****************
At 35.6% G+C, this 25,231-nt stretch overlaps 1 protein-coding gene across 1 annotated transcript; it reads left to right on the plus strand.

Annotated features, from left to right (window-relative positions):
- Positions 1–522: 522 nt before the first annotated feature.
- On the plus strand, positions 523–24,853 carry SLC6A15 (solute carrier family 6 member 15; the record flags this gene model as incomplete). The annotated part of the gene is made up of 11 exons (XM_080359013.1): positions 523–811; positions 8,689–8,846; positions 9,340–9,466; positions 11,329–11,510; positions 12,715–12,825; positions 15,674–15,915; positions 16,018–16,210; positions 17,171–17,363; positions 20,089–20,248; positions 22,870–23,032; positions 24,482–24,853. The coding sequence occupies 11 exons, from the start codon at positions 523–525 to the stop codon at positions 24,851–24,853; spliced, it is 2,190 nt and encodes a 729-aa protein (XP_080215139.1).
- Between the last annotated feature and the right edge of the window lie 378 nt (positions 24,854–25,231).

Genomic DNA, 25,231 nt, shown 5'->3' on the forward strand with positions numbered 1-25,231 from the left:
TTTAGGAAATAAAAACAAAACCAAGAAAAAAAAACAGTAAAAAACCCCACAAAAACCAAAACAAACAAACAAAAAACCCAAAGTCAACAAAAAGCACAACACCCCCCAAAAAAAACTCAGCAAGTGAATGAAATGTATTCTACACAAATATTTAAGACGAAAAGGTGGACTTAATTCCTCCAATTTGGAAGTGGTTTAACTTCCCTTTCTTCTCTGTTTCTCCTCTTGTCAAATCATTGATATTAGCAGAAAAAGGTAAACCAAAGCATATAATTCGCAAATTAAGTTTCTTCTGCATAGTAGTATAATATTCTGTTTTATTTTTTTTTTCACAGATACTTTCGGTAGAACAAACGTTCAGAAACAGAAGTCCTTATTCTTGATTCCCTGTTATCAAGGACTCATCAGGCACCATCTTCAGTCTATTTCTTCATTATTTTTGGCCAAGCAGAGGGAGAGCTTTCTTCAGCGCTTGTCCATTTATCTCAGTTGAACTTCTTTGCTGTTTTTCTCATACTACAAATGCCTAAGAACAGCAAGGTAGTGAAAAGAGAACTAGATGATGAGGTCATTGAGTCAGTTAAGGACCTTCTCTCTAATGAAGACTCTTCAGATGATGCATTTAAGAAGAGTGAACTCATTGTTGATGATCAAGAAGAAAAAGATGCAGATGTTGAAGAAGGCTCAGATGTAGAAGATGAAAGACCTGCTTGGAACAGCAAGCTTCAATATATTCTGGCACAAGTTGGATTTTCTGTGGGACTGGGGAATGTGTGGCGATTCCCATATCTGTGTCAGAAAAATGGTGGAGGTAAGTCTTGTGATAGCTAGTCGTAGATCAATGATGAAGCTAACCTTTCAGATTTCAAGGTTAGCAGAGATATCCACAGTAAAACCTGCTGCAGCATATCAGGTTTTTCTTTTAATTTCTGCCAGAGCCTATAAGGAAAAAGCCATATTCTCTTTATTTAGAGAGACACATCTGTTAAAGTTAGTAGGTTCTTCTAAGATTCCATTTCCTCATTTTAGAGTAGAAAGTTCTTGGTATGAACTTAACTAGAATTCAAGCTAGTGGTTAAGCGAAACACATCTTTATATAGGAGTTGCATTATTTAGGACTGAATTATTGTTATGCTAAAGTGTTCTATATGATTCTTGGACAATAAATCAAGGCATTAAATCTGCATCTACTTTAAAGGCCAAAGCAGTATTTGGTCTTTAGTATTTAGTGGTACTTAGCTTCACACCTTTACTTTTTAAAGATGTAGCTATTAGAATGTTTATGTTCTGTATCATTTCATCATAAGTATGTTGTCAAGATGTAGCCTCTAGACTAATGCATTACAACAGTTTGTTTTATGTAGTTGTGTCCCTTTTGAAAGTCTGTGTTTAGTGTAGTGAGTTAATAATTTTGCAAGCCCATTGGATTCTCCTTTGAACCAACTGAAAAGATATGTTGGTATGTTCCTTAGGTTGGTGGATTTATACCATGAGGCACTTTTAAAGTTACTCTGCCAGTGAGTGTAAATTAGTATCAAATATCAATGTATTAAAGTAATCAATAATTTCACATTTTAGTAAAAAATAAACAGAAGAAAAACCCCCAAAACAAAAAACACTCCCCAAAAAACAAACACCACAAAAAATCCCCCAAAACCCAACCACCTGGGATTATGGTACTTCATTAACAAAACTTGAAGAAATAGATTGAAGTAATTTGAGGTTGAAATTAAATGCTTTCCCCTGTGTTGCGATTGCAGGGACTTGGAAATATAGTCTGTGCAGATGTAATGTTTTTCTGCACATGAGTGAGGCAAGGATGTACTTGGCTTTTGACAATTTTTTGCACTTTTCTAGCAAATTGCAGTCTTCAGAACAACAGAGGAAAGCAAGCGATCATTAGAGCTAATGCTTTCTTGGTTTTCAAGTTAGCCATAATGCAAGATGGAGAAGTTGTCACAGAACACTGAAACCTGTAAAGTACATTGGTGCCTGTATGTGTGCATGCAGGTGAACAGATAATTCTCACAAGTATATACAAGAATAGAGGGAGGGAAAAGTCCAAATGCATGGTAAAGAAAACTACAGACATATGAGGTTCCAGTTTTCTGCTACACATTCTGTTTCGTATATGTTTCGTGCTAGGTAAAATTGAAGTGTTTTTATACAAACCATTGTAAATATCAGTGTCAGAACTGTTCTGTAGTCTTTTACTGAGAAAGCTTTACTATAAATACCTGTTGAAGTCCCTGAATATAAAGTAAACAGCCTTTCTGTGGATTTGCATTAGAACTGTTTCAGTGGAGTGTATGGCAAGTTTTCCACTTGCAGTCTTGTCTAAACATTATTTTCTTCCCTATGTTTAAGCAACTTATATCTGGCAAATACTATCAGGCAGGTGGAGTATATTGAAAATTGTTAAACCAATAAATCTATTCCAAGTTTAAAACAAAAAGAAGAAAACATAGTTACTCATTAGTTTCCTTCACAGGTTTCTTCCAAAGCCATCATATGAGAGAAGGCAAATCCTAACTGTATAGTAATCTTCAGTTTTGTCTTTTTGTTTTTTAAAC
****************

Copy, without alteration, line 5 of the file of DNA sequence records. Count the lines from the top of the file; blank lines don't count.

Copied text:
- Between the last annotated feature and the right edge of the window lie 378 nt (positions 24,854–25,231).